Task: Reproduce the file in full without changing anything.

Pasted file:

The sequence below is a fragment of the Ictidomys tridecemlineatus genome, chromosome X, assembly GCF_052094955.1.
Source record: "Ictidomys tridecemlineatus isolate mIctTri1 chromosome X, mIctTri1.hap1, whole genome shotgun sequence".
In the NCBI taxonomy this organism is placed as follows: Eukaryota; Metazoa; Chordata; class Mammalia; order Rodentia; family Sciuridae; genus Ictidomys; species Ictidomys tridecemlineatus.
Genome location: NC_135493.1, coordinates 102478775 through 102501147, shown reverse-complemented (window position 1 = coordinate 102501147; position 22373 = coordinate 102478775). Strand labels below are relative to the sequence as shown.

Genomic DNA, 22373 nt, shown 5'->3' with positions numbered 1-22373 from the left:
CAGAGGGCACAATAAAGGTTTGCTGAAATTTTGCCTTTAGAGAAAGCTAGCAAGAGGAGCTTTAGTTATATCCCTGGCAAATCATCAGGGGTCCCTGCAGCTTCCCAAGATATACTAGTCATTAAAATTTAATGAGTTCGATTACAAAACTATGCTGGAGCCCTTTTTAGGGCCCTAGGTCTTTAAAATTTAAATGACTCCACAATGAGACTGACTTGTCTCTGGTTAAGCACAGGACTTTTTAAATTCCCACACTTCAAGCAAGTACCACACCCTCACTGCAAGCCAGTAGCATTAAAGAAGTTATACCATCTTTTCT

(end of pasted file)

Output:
The sequence below is a fragment of the Ictidomys tridecemlineatus genome, chromosome X, assembly GCF_052094955.1.
Source record: "Ictidomys tridecemlineatus isolate mIctTri1 chromosome X, mIctTri1.hap1, whole genome shotgun sequence".
In the NCBI taxonomy this organism is placed as follows: Eukaryota; Metazoa; Chordata; class Mammalia; order Rodentia; family Sciuridae; genus Ictidomys; species Ictidomys tridecemlineatus.
Genome location: NC_135493.1, coordinates 102478775 through 102501147, shown reverse-complemented (window position 1 = coordinate 102501147; position 22373 = coordinate 102478775). Strand labels below are relative to the sequence as shown.

Genomic DNA, 22373 nt, shown 5'->3' with positions numbered 1-22373 from the left:
CAGAGGGCACAATAAAGGTTTGCTGAAATTTTGCCTTTAGAGAAAGCTAGCAAGAGGAGCTTTAGTTATATCCCTGGCAAATCATCAGGGGTCCCTGCAGCTTCCCAAGATATACTAGTCATTAAAATTTAATGAGTTCGATTACAAAACTATGCTGGAGCCCTTTTTAGGGCCCTAGGTCTTTAAAATTTAAATGACTCCACAATGAGACTGACTTGTCTCTGGTTAAGCACAGGACTTTTTAAATTCCCACACTTCAAGCAAGTACCACACCCTCACTGCAAGCCAGTAGCATTAAAGAAGTTATACCATCTTTTCT